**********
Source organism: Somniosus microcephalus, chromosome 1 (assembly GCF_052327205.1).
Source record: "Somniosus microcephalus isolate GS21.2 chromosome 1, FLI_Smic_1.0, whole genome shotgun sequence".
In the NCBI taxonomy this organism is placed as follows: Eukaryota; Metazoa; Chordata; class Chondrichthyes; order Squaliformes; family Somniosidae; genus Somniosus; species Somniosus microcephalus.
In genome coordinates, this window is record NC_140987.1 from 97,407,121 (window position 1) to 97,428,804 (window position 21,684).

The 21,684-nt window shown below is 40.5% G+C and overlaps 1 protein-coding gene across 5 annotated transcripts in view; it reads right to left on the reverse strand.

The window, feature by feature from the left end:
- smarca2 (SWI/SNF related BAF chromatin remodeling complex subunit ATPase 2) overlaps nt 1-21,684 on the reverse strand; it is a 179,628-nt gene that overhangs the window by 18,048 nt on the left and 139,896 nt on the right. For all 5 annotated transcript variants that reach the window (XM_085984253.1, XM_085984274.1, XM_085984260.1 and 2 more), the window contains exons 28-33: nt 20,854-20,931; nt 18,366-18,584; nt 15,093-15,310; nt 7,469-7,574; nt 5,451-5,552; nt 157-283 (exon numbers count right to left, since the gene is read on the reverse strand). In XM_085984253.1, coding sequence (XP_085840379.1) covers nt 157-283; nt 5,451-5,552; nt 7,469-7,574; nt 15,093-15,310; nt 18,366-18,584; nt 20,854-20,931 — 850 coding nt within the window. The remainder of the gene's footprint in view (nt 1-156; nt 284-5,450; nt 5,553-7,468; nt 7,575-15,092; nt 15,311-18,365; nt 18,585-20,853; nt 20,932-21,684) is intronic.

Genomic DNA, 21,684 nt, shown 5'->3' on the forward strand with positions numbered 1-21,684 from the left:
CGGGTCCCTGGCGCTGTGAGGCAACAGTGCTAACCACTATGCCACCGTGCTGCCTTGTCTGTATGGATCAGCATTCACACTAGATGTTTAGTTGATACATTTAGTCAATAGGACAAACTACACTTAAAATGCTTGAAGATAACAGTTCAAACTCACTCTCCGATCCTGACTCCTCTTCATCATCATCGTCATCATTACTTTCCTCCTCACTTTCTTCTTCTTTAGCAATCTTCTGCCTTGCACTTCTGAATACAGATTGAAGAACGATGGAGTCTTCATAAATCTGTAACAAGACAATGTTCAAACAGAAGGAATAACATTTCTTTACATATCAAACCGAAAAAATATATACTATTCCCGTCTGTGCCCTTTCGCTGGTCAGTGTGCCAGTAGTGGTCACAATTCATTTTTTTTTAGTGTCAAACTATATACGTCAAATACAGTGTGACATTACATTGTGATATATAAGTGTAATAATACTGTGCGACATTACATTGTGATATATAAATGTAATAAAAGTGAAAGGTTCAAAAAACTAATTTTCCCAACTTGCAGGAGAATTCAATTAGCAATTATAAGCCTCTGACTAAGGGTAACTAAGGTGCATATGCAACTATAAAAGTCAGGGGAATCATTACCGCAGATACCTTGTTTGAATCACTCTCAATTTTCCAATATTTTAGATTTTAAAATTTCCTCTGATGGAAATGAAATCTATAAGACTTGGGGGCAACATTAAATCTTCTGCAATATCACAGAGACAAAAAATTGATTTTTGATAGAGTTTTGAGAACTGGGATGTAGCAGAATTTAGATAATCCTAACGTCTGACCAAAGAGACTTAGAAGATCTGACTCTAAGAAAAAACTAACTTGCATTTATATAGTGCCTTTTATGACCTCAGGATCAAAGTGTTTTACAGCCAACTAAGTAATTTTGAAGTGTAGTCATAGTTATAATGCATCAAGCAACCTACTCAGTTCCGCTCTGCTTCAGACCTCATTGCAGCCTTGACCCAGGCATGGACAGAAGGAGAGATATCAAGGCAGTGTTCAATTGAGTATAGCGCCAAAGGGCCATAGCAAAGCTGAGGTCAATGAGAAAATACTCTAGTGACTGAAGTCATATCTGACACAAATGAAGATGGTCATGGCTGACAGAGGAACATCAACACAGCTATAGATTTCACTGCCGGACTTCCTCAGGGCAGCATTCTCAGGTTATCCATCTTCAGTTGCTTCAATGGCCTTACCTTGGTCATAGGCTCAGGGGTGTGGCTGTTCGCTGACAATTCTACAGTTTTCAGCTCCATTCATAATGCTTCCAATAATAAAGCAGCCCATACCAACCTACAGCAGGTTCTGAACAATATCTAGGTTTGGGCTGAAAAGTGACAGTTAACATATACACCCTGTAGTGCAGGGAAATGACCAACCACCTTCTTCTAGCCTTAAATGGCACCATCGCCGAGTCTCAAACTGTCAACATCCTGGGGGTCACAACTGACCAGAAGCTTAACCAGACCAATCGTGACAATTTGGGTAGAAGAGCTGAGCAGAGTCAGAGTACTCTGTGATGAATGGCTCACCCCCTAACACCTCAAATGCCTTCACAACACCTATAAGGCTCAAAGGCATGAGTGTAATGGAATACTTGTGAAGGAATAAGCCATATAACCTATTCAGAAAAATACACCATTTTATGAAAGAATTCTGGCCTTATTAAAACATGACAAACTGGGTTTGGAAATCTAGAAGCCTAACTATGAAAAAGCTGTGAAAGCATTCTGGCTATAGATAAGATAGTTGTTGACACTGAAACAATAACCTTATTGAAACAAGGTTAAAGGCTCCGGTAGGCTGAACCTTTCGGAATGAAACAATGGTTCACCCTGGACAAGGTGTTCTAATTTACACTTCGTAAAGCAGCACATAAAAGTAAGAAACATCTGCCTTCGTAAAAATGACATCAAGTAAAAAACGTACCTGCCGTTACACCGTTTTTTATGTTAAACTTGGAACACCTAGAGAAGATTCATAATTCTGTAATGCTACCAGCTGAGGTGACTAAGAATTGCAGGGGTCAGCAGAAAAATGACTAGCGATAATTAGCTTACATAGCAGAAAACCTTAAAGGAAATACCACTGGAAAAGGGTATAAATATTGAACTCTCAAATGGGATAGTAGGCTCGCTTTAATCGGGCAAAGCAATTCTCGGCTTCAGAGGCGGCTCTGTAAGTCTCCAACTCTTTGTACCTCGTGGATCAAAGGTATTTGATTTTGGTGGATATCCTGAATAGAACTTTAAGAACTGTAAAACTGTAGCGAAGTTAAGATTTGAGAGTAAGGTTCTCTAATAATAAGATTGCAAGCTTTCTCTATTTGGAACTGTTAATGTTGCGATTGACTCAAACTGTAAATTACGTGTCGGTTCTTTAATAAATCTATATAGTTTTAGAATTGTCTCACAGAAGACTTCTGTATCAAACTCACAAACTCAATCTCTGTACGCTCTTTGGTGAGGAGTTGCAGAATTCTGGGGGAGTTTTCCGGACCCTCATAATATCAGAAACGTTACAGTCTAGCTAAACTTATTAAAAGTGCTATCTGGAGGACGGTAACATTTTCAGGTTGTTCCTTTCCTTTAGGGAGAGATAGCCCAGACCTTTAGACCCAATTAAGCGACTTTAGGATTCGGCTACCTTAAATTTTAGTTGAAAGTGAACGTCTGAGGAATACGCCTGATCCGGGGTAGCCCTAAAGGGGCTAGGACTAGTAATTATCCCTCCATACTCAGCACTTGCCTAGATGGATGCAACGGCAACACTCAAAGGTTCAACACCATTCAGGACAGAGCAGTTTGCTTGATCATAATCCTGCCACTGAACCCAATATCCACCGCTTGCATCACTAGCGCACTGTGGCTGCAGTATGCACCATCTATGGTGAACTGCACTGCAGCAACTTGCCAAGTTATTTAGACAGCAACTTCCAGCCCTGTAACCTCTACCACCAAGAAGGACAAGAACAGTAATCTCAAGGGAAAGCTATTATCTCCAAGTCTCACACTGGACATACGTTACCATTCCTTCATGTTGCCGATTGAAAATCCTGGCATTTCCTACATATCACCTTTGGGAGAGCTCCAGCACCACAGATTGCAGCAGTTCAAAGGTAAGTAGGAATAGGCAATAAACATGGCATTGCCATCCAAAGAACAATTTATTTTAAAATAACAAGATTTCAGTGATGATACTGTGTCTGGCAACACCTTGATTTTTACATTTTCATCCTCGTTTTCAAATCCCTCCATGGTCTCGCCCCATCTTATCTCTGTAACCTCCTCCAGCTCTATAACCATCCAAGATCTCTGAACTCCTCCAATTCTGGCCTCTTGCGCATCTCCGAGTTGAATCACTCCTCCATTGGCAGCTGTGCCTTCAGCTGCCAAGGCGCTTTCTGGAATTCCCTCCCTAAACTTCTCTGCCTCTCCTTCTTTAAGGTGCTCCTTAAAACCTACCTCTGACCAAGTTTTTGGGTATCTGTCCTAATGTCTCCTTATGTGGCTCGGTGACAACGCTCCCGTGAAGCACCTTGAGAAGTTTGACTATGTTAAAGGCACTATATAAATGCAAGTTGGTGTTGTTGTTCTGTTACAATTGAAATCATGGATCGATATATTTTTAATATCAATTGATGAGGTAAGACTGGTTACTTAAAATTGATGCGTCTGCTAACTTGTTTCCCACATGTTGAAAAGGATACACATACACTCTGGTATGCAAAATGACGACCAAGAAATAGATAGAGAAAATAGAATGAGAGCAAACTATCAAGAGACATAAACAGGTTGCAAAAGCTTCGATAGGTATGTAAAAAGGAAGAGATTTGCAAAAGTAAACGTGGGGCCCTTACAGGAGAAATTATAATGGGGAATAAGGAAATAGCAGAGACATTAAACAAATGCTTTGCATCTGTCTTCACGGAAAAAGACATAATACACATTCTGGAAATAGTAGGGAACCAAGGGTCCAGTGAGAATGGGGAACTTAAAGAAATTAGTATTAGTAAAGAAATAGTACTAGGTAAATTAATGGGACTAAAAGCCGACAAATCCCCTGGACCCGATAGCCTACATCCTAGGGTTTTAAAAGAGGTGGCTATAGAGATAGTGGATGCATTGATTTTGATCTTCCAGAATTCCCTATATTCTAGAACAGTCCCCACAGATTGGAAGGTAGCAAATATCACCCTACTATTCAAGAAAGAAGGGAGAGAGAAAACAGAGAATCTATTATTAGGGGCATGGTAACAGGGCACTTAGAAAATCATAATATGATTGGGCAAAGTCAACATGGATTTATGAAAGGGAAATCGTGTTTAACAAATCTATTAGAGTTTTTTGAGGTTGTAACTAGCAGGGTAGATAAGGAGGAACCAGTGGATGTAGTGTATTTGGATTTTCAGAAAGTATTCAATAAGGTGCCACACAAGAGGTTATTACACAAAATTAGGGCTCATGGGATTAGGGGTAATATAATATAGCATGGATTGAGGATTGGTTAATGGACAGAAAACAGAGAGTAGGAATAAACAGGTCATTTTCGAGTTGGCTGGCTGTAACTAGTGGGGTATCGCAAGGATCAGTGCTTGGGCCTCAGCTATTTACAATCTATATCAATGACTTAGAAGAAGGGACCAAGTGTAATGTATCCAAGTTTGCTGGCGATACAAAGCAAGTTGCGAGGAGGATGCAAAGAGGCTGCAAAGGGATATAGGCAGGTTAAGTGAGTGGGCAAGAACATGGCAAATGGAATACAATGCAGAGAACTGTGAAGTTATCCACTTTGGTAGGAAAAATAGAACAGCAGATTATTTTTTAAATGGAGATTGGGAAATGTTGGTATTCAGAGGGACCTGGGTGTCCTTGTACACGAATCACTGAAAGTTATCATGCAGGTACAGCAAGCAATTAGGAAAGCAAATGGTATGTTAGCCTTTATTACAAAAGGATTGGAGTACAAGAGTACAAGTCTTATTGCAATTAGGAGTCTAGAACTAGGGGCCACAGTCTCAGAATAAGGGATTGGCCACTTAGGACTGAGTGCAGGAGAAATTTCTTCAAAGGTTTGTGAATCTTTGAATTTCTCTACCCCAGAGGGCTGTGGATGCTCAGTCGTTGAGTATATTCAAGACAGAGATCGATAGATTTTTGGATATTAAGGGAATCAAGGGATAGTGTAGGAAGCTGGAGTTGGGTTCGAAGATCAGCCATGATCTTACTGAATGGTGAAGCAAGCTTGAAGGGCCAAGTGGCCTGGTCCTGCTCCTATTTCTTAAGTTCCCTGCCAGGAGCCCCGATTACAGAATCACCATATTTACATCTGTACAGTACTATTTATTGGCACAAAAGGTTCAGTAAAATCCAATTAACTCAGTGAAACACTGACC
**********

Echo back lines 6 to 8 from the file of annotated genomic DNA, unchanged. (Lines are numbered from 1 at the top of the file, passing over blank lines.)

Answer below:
The window, feature by feature from the left end:
- smarca2 (SWI/SNF related BAF chromatin remodeling complex subunit ATPase 2) overlaps nt 1-21,684 on the reverse strand; it is a 179,628-nt gene that overhangs the window by 18,048 nt on the left and 139,896 nt on the right. For all 5 annotated transcript variants that reach the window (XM_085984253.1, XM_085984274.1, XM_085984260.1 and 2 more), the window contains exons 28-33: nt 20,854-20,931; nt 18,366-18,584; nt 15,093-15,310; nt 7,469-7,574; nt 5,451-5,552; nt 157-283 (exon numbers count right to left, since the gene is read on the reverse strand). In XM_085984253.1, coding sequence (XP_085840379.1) covers nt 157-283; nt 5,451-5,552; nt 7,469-7,574; nt 15,093-15,310; nt 18,366-18,584; nt 20,854-20,931 — 850 coding nt within the window. The remainder of the gene's footprint in view (nt 1-156; nt 284-5,450; nt 5,553-7,468; nt 7,575-15,092; nt 15,311-18,365; nt 18,585-20,853; nt 20,932-21,684) is intronic.

Genomic DNA, 21,684 nt, shown 5'->3' on the forward strand with positions numbered 1-21,684 from the left: